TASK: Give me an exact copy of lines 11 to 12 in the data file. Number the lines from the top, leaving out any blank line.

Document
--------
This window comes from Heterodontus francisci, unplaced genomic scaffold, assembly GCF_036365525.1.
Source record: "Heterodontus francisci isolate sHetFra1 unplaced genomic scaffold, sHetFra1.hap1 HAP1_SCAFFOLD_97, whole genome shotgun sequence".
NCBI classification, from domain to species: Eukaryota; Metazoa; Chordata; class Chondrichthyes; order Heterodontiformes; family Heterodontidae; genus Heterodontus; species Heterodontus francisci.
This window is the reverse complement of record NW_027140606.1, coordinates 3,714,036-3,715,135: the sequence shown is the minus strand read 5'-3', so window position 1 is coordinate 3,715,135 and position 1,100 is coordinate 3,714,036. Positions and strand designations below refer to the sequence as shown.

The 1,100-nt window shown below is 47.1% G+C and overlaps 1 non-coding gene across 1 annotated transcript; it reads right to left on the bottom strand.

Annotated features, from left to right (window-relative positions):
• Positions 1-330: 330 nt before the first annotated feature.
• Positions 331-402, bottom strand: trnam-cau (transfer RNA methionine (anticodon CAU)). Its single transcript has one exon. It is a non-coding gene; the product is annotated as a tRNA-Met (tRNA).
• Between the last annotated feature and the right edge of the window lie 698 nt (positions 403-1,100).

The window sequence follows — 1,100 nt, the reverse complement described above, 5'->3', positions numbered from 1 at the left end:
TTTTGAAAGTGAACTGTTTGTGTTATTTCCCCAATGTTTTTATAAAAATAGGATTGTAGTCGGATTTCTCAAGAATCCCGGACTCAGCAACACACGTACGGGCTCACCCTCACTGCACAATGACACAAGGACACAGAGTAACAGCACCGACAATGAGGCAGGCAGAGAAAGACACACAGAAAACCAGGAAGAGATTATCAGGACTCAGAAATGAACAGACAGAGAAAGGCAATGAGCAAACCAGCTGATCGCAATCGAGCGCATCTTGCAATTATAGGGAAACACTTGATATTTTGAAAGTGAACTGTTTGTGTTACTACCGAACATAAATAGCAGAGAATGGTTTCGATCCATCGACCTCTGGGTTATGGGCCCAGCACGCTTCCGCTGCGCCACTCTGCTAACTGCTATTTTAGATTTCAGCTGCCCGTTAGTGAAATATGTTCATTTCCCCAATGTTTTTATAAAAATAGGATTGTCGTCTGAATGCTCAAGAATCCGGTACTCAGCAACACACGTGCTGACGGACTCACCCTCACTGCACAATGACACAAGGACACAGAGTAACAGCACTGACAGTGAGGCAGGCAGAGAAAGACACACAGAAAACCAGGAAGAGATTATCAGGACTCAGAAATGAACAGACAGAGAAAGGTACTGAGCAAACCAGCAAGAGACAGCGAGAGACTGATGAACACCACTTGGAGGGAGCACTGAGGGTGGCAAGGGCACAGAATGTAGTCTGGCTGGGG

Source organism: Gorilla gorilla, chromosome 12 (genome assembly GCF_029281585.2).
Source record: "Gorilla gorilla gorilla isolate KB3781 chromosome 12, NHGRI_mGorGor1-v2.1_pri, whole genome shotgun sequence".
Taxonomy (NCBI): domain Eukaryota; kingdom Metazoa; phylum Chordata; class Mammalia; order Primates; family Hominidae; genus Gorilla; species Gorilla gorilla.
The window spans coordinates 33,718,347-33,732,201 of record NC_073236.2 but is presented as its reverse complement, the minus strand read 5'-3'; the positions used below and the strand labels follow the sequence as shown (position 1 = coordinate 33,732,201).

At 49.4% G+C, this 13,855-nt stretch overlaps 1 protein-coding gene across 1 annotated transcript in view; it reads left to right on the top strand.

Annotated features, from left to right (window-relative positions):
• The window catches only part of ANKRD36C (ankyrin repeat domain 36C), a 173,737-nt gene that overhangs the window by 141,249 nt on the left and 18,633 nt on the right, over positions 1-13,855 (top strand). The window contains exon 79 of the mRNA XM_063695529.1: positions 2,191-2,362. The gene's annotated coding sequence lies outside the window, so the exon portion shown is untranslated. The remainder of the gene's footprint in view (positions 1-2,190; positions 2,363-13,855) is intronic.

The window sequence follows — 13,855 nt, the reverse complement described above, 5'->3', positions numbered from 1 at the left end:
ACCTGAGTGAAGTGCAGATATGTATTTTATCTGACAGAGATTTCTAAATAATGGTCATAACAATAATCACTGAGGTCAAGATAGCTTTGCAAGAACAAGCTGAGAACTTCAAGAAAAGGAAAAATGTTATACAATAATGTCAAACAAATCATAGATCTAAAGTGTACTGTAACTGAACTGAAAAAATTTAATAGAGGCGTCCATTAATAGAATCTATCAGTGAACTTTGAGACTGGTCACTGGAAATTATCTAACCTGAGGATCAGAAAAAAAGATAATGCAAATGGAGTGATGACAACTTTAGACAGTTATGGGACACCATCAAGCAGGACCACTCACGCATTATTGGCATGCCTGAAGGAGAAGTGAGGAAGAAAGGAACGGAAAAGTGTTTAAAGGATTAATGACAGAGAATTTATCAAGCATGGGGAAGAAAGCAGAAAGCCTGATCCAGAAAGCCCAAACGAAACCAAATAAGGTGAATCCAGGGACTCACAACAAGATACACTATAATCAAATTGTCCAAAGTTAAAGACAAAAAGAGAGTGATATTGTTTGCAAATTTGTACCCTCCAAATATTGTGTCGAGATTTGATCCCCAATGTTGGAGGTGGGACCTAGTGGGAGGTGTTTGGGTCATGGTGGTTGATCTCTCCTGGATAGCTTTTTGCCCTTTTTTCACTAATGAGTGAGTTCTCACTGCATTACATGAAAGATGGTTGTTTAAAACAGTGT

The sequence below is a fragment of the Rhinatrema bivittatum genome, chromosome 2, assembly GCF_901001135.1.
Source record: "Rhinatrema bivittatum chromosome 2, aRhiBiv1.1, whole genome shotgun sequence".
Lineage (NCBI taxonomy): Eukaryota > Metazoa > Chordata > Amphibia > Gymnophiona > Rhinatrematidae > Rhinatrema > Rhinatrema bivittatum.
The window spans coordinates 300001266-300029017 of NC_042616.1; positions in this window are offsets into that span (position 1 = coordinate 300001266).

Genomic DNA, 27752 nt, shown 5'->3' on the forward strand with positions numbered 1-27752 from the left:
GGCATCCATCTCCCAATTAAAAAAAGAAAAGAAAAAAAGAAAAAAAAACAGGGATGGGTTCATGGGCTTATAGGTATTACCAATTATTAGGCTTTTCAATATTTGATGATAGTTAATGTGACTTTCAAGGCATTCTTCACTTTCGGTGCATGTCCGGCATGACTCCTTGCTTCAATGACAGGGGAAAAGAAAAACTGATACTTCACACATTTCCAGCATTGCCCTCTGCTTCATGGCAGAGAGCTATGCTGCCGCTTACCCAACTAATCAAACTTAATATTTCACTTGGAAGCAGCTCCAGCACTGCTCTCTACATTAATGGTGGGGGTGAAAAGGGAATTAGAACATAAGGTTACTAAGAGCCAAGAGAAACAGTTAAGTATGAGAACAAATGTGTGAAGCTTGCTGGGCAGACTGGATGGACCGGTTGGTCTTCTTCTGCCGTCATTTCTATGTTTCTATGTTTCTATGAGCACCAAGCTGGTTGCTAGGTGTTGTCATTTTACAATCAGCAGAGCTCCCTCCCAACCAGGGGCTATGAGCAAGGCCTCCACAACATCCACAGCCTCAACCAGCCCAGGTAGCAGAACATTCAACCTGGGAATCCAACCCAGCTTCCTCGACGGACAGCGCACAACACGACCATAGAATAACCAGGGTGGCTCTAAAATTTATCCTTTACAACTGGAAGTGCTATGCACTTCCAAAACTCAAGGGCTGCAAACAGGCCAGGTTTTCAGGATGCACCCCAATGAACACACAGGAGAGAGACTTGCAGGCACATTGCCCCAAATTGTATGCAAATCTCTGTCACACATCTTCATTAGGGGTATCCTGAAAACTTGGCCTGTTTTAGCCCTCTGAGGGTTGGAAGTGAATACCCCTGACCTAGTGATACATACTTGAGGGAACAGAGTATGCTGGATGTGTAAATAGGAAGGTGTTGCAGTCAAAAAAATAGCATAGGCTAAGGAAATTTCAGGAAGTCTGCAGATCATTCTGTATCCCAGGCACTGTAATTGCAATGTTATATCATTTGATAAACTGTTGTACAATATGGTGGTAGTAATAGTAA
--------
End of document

TTTTGAAAGTGAACTGTTTGTGTTATTTCCCCAATGTTTTTATAAAAATAGGATTGTAGTCGGATTTCTCAAGAATCCCGGACTCAGCAACACACGTACGGGCTCACCCTCACTGCACAATGACACAAGGACACAGAGTAACAGCACCGACAATGAGGCAGGCAGAGAAAGACACACAGAAAACCAGGAAGAGATTATCAGGACTCAGAAATGAACAGACAGAGAAAGGCAATGAGCAAACCAGCTGATCGCAATCGAGCGCATCTTGCAATTATAGGGAAACACTTGATATTTTGAAAGTGAACTGTTTGTGTTACTACCGAACATAAATAGCAGAGAATGGTTTCGATCCATCGACCTCTGGGTTATGGGCCCAGCACGCTTCCGCTGCGCCACTCTGCTAACTGCTATTTTAGATTTCAGCTGCCCGTTAGTGAAATATGTTCATTTCCCCAATGTTTTTATAAAAATAGGATTGTCGTCTGAATGCTCAAGAATCCGGTACTCAGCAACACACGTGCTGACGGACTCACCCTCACTGCACAATGACACAAGGACACAGAGTAACAGCACTGACAGTGAGGCAGGCAGAGAAAGACACACAGAAAACCAGGAAGAGATTATCAGGACTCAGAAATGAACAGACAGAGAAAGGTACTGAGCAAACCAGCAAGAGACAGCGAGAGACTGATGAACACCACTTGGAGGGAGCACTGAGGGTGGCAAGGGCACAGAATGTAGTCTGGCTGGGG

Source organism: Gorilla gorilla, chromosome 12 (genome assembly GCF_029281585.2).